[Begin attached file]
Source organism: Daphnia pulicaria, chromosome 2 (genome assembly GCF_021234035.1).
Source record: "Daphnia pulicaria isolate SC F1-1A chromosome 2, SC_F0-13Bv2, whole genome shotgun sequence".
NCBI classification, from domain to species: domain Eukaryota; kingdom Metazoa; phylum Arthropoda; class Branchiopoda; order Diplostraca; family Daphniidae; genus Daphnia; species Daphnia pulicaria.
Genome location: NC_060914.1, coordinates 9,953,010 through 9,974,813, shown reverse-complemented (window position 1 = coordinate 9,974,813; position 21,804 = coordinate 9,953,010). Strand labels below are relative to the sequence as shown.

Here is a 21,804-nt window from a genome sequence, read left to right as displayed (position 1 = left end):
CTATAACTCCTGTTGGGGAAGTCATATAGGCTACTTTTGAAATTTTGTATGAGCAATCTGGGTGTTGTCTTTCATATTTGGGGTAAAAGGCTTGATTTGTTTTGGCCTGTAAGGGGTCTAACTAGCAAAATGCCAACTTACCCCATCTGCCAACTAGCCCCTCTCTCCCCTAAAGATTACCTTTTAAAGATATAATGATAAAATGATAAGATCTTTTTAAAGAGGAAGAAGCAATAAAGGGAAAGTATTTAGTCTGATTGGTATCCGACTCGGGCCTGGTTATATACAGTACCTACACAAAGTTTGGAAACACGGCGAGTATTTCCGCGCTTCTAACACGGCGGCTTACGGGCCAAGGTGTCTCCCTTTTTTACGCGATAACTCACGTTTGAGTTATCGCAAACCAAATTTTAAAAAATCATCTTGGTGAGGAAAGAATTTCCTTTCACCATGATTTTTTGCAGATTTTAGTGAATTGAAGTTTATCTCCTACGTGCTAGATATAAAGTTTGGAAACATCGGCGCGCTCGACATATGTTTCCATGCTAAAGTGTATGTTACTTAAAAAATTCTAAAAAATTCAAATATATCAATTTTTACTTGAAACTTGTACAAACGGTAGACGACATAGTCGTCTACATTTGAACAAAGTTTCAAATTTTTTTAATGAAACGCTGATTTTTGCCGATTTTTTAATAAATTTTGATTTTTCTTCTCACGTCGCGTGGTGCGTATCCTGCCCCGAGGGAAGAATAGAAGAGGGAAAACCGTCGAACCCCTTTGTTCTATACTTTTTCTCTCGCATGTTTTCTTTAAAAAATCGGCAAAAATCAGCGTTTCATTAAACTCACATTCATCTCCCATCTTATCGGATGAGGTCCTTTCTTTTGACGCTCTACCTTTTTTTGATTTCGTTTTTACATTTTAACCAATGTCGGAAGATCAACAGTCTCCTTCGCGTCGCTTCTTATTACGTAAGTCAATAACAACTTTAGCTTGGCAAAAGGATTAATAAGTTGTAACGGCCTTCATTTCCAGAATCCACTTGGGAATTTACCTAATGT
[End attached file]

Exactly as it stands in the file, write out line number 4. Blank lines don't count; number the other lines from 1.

Genome location: NC_060914.1, coordinates 9,953,010 through 9,974,813, shown reverse-complemented (window position 1 = coordinate 9,974,813; position 21,804 = coordinate 9,953,010). Strand labels below are relative to the sequence as shown.